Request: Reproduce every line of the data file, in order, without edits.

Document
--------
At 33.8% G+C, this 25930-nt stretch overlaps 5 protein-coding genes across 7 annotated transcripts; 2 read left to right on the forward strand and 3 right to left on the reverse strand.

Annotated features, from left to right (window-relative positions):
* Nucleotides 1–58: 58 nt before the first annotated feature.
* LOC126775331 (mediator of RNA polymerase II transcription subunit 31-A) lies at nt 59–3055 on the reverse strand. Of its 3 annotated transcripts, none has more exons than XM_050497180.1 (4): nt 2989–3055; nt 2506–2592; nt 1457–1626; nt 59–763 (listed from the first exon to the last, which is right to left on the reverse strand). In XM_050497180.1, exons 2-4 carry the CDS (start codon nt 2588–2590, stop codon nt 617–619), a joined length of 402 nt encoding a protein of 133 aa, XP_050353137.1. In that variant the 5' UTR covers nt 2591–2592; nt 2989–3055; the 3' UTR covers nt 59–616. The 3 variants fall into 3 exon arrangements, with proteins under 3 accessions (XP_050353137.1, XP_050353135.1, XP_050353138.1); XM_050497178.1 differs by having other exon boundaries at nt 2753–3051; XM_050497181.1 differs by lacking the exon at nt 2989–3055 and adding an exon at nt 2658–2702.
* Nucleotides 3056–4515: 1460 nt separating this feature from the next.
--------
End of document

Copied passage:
At 33.8% G+C, this 25930-nt stretch overlaps 5 protein-coding genes across 7 annotated transcripts; 2 read left to right on the forward strand and 3 right to left on the reverse strand.

Annotated features, from left to right (window-relative positions):
* Nucleotides 1–58: 58 nt before the first annotated feature.
* LOC126775331 (mediator of RNA polymerase II transcription subunit 31-A) lies at nt 59–3055 on the reverse strand. Of its 3 annotated transcripts, none has more exons than XM_050497180.1 (4): nt 2989–3055; nt 2506–2592; nt 1457–1626; nt 59–763 (listed from the first exon to the last, which is right to left on the reverse strand). In XM_050497180.1, exons 2-4 carry the CDS (start codon nt 2588–2590, stop codon nt 617–619), a joined length of 402 nt encoding a protein of 133 aa, XP_050353137.1. In that variant the 5' UTR covers nt 2591–2592; nt 2989–3055; the 3' UTR covers nt 59–616. The 3 variants fall into 3 exon arrangements, with proteins under 3 accessions (XP_050353137.1, XP_050353135.1, XP_050353138.1); XM_050497178.1 differs by having other exon boundaries at nt 2753–3051; XM_050497181.1 differs by lacking the exon at nt 2989–3055 and adding an exon at nt 2658–2702.
* Nucleotides 3056–4515: 1460 nt separating this feature from the next.